We then focused on immature haematopoietic precursors, which also expressed high levels of intracellular ESL-1 (Supplementary Fig. 7a) and produce TGFβ5. Given the lack of tools for specific genetic or pharmacological manipulation of HSPC in vivo, we performed ex vivo analyses. We first noticed that Glg1−/− marrow cells grown in semisolid cultures yielded more CFU-C (Fig. 5b) that contained, however, less cells than WT colonies (Supplementary Fig. 7b). Treatment with the TGFβR-I inhibitor LY-2157299 reverted the cellularity of Glg1−/− colonies without affecting WT-derived CFU-C (Supplementary Fig. 7b). Glg1−/− cultures also yielded an increase in the frequency of LinNEG cKitHI progenitors after 7 days of culture, which could also be reverted by the TGFβRI inhibitor (one-way analysis of variance with Tukey’s multigroup test; Fig. 5c), and replating assays resulted in elevated numbers of secondary colonies, suggesting a higher self-renewal ability of Glg1−/− progenitors (Fig. 5d). We could reproduce these results with sort-purified LSK cells, whose proliferative capacity was reduced in Glg1−/− cells and this could also be reverted by blocking TGFβ (Fig. 5e and Supplementary Fig. 7c), indicating that early progenitors are an active source of inhibitory TGFβ. Importantly, and agreeing with the role of ESL-1 in limiting posttranslational processing of pro-TGFβ8, we did not find changes in Tgfb1 transcript levels in mutant LSK cells (Supplementary Fig. 8a), and in contrast found mild elevations in the levels of latent TGFβ on the surface of Glg1−/− progenitors compared with WT cells (Supplementary Fig. 8b).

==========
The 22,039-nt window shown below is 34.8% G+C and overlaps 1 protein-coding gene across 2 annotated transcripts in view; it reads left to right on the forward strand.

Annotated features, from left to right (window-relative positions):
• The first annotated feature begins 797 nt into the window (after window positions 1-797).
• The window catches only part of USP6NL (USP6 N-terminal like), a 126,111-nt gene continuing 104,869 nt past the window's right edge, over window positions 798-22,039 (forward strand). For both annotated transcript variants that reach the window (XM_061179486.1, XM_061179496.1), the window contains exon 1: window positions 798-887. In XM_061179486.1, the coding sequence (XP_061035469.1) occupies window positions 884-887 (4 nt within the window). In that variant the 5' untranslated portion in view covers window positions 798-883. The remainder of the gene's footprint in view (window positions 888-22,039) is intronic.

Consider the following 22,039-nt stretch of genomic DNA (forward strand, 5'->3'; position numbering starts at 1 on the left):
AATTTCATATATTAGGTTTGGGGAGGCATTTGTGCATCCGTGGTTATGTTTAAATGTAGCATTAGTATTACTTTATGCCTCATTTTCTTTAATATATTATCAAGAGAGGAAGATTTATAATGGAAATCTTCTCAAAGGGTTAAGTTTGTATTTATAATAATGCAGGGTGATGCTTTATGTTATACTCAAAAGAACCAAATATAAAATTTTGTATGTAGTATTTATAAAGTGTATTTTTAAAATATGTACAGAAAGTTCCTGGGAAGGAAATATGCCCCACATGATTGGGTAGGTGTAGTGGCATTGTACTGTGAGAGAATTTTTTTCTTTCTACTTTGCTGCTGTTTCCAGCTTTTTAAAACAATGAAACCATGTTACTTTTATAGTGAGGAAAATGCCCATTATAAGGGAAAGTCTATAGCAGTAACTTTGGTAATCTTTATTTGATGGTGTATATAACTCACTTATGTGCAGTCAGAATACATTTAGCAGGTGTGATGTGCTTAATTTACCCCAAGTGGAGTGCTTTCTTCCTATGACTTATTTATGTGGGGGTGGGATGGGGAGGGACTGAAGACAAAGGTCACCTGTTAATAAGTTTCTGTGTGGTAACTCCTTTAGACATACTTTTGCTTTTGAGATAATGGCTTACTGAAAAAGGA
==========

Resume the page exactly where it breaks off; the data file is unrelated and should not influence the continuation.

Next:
Because Glg1−/− cells induced quiescence on neighbouring WT HSPC in vivo (Fig. 2), we sought to reproduce this dominance in vitro using purified LSK cells. Mixed cultures of WT and Glg1−/− LSK cells resulted in reduced proliferation of both types of progenitors, compared with mixtures of WT cells only. Importantly, blockade of TGFβ reversed the proliferative defects of both WT and Glg1−/− cells (Fig. 5f). Altogether, these observations indicated that HSPC are a relevant source of TGFβ, which acts on neighbouring progenitors to block proliferation.

Haematopoietic ESL-1 maintains CXCL12-producing niche cells